The number of women in prison in Kansas has grown significantly. Topeka Correctional Facility, the only women’s prison in the state, is now slightly above capacity.

The number of women in Kansas prisons has risen by 60 percent in the past decade, while the number of men has grown by only 14 percent, according to reporting from Kansas Public Radio.

Kansas is not unique in the growth of female prisoners. Numbers of incarcerated women are growing nationally. The Prison Policy Initiative, a nonprofit research organization based in Massachusetts, reports that nationwide, women’s state prison populations grew 834% over the past 40 years, twice the rate of men’s growth.

Women are now the fastest-growing incarcerated population.

Women still make up a fairly small percentage of the overall prison population. Their comparatively small numbers mean that most training, rehabilitation and treatment programs designed for offenders were designed around incarcerated men.

Female offenders, however, are different than male offenders. The Prison Policy Initiative reports women have less access to money, making pre-trial detention in local jails more likely due to inability to afford bail. They are more likely to be in the criminal justice system due to nonviolent drug offenses.

More than 80 percent of incarcerated women are mothers, and most of those were primary caretakers for their children before being incarcerated. They are more likely to have mental health conditions and significantly more likely to have experienced domestic or sexual abuse.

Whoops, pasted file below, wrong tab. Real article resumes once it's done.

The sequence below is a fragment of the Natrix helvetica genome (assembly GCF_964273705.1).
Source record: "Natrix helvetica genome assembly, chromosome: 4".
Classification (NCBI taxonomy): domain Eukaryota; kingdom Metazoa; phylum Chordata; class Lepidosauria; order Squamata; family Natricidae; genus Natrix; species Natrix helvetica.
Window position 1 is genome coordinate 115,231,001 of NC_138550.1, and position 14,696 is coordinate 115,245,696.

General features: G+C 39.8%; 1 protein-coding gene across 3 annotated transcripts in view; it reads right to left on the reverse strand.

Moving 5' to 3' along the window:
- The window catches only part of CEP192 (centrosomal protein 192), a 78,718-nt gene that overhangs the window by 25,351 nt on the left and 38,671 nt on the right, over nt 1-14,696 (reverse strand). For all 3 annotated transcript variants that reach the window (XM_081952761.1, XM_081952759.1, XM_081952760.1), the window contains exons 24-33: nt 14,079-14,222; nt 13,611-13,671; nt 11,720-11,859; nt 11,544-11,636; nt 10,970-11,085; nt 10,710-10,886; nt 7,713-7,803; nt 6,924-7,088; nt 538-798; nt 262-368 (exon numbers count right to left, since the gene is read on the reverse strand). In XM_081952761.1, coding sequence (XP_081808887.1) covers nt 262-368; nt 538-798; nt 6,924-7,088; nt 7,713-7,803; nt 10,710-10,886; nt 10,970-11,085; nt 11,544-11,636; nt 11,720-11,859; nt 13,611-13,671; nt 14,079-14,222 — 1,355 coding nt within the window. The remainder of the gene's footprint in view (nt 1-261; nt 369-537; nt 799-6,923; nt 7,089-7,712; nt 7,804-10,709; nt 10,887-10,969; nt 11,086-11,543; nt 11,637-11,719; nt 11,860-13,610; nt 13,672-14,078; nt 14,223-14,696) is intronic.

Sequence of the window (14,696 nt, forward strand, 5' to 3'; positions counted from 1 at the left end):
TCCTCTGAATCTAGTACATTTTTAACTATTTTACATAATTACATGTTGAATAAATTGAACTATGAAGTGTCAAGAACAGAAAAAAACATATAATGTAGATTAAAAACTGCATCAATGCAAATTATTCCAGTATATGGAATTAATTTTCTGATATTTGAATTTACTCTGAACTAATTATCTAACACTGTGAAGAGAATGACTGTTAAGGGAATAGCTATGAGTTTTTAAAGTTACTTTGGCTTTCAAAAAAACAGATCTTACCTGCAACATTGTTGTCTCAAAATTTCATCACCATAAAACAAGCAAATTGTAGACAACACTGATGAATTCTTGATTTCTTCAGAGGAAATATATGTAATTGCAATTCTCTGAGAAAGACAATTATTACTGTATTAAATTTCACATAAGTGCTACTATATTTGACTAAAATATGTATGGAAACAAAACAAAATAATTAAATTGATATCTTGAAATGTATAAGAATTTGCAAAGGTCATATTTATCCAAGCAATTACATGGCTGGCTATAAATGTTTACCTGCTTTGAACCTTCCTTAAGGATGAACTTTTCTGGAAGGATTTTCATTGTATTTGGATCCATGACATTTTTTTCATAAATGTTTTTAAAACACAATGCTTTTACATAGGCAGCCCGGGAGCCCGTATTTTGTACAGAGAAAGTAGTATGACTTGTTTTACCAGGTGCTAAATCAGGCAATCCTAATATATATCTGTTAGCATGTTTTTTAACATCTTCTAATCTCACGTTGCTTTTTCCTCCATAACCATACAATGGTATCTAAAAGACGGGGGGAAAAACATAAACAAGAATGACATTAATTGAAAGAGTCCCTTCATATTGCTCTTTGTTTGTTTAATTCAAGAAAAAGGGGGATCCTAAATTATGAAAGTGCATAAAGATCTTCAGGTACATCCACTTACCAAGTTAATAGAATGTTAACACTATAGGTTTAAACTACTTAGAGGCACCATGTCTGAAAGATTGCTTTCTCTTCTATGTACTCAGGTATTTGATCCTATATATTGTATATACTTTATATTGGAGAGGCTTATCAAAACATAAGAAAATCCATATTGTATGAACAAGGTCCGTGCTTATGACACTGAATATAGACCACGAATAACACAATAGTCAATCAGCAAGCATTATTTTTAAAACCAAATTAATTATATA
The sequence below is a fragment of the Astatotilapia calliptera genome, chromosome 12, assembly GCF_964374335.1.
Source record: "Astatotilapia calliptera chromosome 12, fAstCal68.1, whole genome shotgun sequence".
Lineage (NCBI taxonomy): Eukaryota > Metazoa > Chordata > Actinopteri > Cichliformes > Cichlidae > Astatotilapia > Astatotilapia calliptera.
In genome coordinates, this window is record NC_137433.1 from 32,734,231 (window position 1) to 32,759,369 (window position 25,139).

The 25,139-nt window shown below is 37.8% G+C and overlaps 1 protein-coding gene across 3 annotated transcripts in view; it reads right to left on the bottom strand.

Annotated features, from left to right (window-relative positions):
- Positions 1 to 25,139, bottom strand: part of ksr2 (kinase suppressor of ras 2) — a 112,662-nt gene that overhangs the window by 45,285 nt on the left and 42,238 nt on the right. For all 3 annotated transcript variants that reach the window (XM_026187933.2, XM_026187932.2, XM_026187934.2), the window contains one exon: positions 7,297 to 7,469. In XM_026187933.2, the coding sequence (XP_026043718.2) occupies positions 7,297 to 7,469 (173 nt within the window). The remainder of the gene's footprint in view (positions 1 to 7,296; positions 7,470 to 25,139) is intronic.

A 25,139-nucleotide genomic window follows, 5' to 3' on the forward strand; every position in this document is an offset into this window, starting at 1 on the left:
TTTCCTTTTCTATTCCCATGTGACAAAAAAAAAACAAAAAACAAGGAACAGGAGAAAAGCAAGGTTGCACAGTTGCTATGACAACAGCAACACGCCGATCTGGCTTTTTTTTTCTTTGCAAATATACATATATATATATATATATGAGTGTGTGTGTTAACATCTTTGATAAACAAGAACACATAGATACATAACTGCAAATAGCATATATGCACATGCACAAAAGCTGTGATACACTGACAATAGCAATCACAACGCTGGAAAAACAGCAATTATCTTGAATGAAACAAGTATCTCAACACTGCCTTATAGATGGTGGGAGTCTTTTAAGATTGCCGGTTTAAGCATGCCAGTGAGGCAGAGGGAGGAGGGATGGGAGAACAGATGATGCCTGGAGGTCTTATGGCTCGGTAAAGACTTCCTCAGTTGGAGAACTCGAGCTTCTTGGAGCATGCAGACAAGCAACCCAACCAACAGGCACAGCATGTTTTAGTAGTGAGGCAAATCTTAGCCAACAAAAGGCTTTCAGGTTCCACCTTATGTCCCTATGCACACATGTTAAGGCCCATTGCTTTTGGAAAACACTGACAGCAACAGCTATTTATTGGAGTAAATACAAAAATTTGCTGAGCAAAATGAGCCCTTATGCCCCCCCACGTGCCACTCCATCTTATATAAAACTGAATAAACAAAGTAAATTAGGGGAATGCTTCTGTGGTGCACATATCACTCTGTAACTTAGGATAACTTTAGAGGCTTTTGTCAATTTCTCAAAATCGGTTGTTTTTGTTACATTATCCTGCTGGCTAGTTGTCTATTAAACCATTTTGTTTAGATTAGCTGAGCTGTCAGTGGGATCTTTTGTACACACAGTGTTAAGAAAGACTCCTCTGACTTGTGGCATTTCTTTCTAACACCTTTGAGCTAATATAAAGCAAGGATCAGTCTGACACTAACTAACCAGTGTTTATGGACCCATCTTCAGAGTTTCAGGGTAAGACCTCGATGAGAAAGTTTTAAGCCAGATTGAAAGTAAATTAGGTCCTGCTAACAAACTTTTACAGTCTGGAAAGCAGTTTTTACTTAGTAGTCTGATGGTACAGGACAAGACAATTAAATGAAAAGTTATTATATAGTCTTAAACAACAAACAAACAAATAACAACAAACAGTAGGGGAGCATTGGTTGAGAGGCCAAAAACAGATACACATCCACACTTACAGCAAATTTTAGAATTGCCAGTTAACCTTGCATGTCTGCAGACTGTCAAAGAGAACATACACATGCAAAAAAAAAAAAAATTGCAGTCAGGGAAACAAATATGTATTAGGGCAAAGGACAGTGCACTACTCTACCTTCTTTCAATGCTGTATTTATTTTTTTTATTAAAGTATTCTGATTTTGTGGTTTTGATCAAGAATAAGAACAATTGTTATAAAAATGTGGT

After serving their sentences, differences persist. Women are less likely to recidivate when compared to male offenders, but they are also more likely to be homeless. They are more likely to return to prison or jail for violating conditions of their probation or parole.

Preventing women’s crimes requires different approaches and interventions than men’s. The influence of domestic and sexual violence on women’s criminal behavior cannot be overstated. Many women in prison have experienced violence, and their abusive partners are often involved in criminal activity.

Keeping women out of jails and prisons will certainly require support for victim’s services.

The network of 26 victim services programs around Kansas needs public and private support to offer counseling, shelter and other services to support victims. The most recent survey from the National Network to End Domestic Violence found that 221 victims of abuse in Kansas asked for services local programs were unable to provide in a single day.

Batterer’s Intervention Programs, which work to prevent abuse by working with offenders, are also critical to the effort and in need of support.

Drug and alcohol treatment, mental health treatment and other critical social safety net services can have a large impact on women’s likelihood of offending. The resources we offer women, particularly those with mental health conditions, addictions or living in poverty, have a real impact on the number of women that end up in our jails and prisons at taxpayer expense.

Kansas can and must do more to keep women out of prisons.